Nash, T.H., Ryan, B.D., Gries, C., Bungartz, F., (eds.) 2004. Lichen Flora of the Greater Sonoran Desert Region. Vol 2.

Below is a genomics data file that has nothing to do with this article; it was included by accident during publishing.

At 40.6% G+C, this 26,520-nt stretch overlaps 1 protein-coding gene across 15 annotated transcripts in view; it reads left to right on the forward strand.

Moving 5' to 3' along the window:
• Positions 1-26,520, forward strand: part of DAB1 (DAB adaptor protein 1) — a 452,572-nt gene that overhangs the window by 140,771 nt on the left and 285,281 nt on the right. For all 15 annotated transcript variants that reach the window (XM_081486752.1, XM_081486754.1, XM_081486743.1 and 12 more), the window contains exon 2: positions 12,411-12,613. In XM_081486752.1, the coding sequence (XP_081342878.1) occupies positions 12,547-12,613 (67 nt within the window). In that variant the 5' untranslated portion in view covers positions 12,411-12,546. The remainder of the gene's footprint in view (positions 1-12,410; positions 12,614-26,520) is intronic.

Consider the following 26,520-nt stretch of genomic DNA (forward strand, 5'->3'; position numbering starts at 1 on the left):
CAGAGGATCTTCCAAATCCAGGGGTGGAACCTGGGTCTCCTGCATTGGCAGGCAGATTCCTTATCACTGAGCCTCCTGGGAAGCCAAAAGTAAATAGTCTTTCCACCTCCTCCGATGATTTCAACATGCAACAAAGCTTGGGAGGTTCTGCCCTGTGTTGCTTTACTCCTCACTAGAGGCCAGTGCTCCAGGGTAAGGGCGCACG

Thallus: areolate to subsquamulose, scattered to crowded to pulvinate, variable but often with very small lobate areoles (lion claws) areoles: flat to convex, almost granular to irregular and somewhat incised to form minute and indistinct lobes up to c. 0.5 mm long surface: green yellow to orange yellow, smooth to uneven cortex: pseudoparenchymatous, 7-15 µm thick Apothecia: common, lecanorine, 0.35-1.0 mm wide disc: darker yellow than the thallus, round, flat to somewhat convex with age margin: thin to thick, entire to crenulate, persistent exciple: often visible from the outside, thin to thick epihymenium: yellow-brown hymenium: hyaline, 55-75 µm tall; paraphyses: simple or sparingly branched apically, cylindrical or with weakly swollen tips, up to 3.5 µm wide; hypothecium: hyaline asci: clavate, 16-24-spored ascospores: hyaline, simple to 1-septate, oblong to ellipsoid, 8-12 x 3.5-5 Pycnidia: sparse, appear as darker yellow spots on the thallus conidia: hyaline, oblong to ellipsoid, 2.5-3 x 1.2-1.5 µm Spot tests: K+ reddish, KC-, C- Secondary metabolites: calycin, pulvinic acid, pulvinic dilactone and vulpinic acid. Substrate and ecology: on calcium free rocks, wood and bark World distribution: world-wide Sonoran distribution: common outside the deserts, mainly on rocks in open montane and coastal habitats in southern California, Arizona and Baja Califormia, up to at least 3500 m. Notes: Candelariella vitellina is a common and widespread species. Its thallus is rather variable in size and shape but is generally a miniature of C. rosulans in appearance. Its visible exciple is usually a distinguishing character between the two. Compared to C. lutella, it is mostly much larger and forms thicker and more conspicuous thalli.